Not long after polls closed in New Hampshire Tuesday night, Donald Trump and U.S. Senator Bernie Sanders were declared the winners of their respective primary contests. As of the publication of this article, Sanders secured 59% of the Democratic primary vote while Trump won a commanding victory with 34%.
Looking at New Hampshire polls, the results aren’t a huge surprise. The last polls leading up to primary day showed Sanders with a double-digit lead over Clinton. Trump has dominated the Republican field in New Hampshire and in nationwide polls since the summer. Yet, the role that independent voters played in these victories cannot be understated.
New Hampshire carries substantial weight in determining how the presidential race proceeds; candidates who do well can expect to benefit from favorable media coverage and a bump in campaign donations, whereas candidates who perform poorly may face increased pressure to drop out. It is worth noting, however, that the last three candidates elected to the presidency – Bill Clinton, George W. Bush, and Barack Obama – all finished second in the New Hampshire primary.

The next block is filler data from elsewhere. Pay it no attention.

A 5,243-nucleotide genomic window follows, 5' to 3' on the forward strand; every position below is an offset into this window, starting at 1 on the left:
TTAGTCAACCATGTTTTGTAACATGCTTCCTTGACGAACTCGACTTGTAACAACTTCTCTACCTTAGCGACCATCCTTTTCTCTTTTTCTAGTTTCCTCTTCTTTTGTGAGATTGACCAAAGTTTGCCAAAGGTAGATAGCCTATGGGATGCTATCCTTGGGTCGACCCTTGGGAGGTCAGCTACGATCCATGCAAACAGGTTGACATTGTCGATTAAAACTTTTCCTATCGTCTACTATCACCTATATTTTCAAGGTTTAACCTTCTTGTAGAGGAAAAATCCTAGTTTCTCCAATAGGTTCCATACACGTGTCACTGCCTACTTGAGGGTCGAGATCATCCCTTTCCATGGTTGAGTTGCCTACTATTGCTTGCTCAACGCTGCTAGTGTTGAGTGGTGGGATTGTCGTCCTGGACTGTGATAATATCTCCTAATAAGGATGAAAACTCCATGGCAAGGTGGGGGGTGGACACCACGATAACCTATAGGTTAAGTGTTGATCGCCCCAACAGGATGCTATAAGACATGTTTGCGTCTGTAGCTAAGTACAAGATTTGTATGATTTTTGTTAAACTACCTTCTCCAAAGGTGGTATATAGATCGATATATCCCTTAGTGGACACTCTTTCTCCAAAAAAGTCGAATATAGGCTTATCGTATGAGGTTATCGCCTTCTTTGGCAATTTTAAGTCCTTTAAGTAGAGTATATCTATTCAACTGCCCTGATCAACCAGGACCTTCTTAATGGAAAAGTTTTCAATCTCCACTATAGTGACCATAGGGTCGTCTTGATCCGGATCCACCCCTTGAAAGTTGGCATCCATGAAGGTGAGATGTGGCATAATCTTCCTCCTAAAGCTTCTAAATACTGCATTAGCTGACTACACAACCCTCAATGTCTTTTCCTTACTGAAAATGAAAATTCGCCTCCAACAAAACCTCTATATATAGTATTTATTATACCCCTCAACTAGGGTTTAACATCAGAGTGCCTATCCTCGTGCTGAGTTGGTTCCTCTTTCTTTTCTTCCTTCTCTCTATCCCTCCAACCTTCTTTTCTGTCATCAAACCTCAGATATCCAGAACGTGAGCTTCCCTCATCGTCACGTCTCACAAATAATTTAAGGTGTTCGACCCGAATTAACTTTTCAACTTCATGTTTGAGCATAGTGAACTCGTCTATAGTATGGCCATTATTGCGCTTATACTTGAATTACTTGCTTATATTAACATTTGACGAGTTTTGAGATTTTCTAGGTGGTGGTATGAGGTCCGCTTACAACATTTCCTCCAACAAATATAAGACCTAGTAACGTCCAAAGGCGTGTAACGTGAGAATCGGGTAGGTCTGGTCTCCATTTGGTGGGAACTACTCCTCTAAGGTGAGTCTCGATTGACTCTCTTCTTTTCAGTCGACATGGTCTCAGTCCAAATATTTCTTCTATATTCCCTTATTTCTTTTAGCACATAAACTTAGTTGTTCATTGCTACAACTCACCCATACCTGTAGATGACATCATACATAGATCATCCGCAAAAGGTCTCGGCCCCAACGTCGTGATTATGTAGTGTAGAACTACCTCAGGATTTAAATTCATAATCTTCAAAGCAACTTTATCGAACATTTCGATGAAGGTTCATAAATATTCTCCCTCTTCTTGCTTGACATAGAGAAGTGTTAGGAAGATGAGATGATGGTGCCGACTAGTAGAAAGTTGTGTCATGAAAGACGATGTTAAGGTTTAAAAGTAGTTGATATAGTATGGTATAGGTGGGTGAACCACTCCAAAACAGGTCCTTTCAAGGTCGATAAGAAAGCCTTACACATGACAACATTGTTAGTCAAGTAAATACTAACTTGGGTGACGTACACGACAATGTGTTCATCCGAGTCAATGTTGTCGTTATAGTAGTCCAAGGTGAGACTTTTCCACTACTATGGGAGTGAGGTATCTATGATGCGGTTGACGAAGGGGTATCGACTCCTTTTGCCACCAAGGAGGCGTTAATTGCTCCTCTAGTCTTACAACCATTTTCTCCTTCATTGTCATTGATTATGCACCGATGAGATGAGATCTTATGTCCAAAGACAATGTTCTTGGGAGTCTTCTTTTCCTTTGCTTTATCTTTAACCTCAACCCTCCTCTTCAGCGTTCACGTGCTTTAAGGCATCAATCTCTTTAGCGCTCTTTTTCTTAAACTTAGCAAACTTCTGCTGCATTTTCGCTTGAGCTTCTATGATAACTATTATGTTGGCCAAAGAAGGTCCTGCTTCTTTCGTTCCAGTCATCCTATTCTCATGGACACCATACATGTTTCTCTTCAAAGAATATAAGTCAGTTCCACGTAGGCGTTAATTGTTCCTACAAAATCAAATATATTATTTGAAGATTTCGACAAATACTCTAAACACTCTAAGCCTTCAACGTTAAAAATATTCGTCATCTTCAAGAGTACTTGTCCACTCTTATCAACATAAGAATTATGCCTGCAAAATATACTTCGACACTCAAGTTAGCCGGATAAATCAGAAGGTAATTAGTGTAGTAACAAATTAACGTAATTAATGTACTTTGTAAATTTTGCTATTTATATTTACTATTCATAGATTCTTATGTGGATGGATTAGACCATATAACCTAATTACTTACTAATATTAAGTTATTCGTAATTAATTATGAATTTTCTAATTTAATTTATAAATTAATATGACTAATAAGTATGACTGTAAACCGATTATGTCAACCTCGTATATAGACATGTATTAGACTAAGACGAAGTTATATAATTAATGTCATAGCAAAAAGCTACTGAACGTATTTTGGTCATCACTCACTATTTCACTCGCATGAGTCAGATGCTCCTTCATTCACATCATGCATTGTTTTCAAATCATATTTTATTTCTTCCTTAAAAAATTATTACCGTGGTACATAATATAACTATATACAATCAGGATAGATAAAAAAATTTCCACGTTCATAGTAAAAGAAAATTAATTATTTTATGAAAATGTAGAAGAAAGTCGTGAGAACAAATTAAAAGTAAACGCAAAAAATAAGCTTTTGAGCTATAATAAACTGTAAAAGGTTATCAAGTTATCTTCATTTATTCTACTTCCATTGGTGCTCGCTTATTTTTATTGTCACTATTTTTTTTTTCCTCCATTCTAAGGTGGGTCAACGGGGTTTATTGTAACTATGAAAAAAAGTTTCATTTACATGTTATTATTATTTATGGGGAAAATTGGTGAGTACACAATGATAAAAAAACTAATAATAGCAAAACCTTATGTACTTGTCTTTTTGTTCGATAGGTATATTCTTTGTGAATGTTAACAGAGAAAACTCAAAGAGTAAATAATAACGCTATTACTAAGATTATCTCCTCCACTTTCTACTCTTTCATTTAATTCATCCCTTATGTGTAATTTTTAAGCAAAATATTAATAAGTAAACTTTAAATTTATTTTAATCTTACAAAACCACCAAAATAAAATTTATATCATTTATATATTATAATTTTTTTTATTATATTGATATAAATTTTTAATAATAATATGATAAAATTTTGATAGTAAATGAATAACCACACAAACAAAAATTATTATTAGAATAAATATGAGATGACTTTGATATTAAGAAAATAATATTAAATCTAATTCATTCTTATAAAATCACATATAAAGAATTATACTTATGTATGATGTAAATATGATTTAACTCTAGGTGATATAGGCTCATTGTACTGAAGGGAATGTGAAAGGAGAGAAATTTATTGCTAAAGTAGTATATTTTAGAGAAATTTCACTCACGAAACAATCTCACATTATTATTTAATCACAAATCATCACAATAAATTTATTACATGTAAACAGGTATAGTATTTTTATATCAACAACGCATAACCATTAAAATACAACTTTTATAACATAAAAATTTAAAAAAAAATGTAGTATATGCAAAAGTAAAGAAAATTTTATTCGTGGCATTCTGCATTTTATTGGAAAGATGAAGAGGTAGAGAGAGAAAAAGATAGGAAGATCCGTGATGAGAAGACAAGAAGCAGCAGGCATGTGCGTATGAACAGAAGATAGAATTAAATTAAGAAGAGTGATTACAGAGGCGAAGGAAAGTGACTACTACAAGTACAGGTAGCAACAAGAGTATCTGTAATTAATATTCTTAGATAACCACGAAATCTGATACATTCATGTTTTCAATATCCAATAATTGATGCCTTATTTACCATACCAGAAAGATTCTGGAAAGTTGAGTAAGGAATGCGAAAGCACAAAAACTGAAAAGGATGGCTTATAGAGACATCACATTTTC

The state utilizes a semi-closed primary system. This means voters must affiliate with either the Republican or Democratic party to participate. They can change their registration on primary election day and subsequently change back after casting their ballot. With historic turnout, it is clear that independent voters, who make up 44% of the state’s electorate, had a major impact in Tuesday night’s results.
Trump and Sanders have their own appeal, but when both made their acceptance speeches on Tuesday night, they made it clear that they were not for business-as-usual in Washington. They want to see change, and this message is clearly resonating with an electorate that increasingly chooses not to identify with either major party.
The next presidential contest for both parties will take place on February 20. For Democrats, it will be held in Nevada. For Republicans, South Carolina. Nevada uses a closed caucus system and South Carolina uses an open partisan primary system.
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